On Tuesday, New Jersey Gov. Chris Christie threw his support behind former Massachusetts governor Mitt Romney for the Republican presidential nomination.
People who use Twitter as a news source probably typed “Christie” into the search option to learn more. Rather than the usual mix of commentary and news stories, the first tweet that users probably encountered came from Romney himself.
Although using social media to connect directly to voters has become old hat, candidates are now paying to influence voters at the spots they frequent online.
With an eye on increasing advertising revenue, Twitter started offering Promoted Tweets, such as Romney’s, to political campaigns in late September.
Here’s how it works: Twitter recommends people to follow based on an algorithm of shared interests. For example, it recently suggested that I follow Alyson Hurt, an interactive Web designer at NPR. Her Tweets — mostly about the intersection of art, journalism and technology — appeal to me.
That same day, however, Twitter also suggested that I follow Mitt Romney. I rarely tweet about government. I do not hail from Massachusetts. This time, Twitter was looking out for Romney’s interests, not mine. The tweet is labeled as an ad with a small-print “Promoted.” Hover over the text and the Federal Election Committee legalese appears: “Paid for by Romney for President, Inc.”
Neither Twitter nor Romney would say how much he paid for the link, but Pierre Legrain, an ex-advertising executive for Twitter, wrote online that the price would fall between a few cents and few dollars each time a person clicks on it. Romney does not appear for every Twitter user; the campaign targets “politically motivated” people, which includes those who search Romney’s name on the site, said Zac Moffatt, the Romney campaign’s digital director.
Twitter attracts people who Moffatt views as “hyperactivists” — or the type who will also spread Romney’s message in the offline world. Moffatt knows this, because Twitter has collected a trove of information about its users based on Internet usage.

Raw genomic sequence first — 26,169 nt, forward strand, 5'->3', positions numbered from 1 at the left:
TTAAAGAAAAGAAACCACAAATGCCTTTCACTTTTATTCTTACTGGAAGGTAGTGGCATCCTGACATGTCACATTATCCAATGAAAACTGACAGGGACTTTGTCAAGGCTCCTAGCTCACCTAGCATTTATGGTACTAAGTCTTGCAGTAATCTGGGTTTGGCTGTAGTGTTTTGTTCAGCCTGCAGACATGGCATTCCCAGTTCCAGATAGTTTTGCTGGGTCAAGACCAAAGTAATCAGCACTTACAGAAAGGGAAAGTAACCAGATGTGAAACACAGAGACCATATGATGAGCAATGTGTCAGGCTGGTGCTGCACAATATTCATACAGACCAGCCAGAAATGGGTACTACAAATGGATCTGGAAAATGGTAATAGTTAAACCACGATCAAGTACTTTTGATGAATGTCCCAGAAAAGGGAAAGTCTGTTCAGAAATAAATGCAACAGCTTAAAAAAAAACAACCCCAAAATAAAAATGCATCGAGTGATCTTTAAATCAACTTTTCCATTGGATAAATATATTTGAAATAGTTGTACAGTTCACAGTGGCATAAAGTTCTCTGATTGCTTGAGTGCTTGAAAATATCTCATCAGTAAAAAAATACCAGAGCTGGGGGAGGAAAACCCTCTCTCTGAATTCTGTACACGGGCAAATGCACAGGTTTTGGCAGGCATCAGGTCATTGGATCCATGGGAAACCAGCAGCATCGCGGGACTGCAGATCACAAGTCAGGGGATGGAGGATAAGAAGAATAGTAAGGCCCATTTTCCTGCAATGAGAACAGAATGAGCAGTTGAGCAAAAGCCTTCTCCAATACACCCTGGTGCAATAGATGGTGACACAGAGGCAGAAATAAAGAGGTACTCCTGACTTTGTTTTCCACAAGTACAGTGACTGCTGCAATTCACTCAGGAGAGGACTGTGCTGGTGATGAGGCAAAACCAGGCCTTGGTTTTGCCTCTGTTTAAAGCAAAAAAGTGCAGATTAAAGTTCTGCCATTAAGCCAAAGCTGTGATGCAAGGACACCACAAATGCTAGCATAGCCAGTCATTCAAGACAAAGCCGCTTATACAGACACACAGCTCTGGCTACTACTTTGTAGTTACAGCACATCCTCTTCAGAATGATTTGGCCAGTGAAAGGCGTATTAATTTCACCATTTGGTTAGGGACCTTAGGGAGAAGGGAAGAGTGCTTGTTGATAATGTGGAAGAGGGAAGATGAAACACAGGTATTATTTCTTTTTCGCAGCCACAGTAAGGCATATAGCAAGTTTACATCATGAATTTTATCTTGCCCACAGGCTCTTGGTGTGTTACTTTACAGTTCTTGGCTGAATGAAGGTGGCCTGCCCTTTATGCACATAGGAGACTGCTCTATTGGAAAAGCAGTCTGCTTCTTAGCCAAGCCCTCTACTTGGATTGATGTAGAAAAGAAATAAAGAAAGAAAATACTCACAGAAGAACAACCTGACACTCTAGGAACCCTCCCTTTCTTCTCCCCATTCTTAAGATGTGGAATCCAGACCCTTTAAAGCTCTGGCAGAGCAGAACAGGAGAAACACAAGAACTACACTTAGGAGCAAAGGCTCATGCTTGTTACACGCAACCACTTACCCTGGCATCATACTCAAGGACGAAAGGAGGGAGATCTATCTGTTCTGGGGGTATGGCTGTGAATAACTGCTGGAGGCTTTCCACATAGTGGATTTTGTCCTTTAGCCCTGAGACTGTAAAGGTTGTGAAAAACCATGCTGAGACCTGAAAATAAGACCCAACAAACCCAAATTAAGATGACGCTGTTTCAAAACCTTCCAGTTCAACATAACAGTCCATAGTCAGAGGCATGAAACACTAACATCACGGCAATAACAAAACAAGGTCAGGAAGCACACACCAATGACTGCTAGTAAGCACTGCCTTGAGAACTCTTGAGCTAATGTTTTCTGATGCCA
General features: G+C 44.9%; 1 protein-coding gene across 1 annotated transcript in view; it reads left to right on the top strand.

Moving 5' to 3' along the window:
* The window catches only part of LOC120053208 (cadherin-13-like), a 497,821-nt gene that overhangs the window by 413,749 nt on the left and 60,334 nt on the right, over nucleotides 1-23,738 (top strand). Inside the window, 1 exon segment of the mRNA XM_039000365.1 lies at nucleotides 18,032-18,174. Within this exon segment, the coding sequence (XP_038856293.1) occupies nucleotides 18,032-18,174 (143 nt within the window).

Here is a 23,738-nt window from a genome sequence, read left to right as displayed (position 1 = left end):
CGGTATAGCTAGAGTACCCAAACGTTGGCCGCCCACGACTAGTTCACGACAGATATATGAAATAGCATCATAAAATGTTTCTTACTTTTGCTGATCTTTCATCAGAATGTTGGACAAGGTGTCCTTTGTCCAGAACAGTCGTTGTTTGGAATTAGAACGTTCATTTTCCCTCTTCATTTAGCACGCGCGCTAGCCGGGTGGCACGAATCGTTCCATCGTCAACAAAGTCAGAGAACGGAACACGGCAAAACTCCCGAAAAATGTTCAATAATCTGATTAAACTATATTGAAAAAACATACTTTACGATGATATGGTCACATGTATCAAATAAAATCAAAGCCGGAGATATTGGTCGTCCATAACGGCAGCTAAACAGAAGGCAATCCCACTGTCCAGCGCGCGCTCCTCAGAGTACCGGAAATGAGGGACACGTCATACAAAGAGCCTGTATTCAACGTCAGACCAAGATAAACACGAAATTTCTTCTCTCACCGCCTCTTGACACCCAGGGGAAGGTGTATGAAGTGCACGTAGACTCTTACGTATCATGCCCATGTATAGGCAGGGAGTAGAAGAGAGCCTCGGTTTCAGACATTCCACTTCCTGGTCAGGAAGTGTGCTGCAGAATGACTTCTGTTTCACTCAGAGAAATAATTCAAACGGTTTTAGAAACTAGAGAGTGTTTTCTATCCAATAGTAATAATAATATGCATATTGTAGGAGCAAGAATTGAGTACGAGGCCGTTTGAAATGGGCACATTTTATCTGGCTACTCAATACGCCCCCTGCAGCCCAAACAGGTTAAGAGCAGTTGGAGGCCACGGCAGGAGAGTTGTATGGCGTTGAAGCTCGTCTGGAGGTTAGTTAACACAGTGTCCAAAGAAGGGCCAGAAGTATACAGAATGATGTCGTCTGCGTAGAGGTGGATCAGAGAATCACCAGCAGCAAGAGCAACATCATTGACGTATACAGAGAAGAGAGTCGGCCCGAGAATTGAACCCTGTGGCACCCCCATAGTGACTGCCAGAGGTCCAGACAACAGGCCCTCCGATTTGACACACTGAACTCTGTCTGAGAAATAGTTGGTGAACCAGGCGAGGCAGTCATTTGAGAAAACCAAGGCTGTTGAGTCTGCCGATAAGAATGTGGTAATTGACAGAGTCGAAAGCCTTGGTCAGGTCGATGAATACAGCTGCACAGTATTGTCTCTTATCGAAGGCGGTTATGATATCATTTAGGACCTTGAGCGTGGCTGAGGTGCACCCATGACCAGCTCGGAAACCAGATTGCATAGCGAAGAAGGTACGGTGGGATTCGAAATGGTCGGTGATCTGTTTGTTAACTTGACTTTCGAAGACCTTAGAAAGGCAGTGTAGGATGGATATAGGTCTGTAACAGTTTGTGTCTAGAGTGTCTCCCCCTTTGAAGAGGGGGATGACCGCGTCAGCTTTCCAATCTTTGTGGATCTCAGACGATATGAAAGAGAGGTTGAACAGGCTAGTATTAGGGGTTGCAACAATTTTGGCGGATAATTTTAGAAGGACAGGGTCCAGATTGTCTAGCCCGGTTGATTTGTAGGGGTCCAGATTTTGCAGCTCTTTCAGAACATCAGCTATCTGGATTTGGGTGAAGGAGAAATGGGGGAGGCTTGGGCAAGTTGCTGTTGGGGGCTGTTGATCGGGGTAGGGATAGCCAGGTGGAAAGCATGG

Moffatt said, “TV is kind of a shotgun approach. [With online ads], you’re not just blasting it out there and hoping people are paying attention.”
The other problem with television: Live viewers are diminishing rapidly. A recent poll by the advertising company SAY Media reported that one in three voters had not seen any live television during the previous week. And politicians want to go where the conversation is.
Romney, for example, records short video messages and pushes them out on social media sites, including Facebook and YouTube. “You need to have digital embassies on every one of those sites,” Moffatt said.
Whether this form of advertising will be effective, or whether it will fall prey to the same arguments Malcolm Gladwell made about the efficacy of social media influencing world events (he disowned Twitter’s role in the Arab Spring), remains to be seen. There have been no major studies proving the success of online political advertising.
And in social media, all users — not just politicians — wield influence. New tools are allowing voters to tout their favored politicians. Votizen launched an endorsement tool last month on Twitter and Facebook to help people publicly vouch for candidates — and solicit their friends to get behind them.
David Binetti, chief executive of Votizen, said the service is trying to get voters to discuss and share their political choices.
We’ll have to wait until November 2012 to see if clicks translate into chads.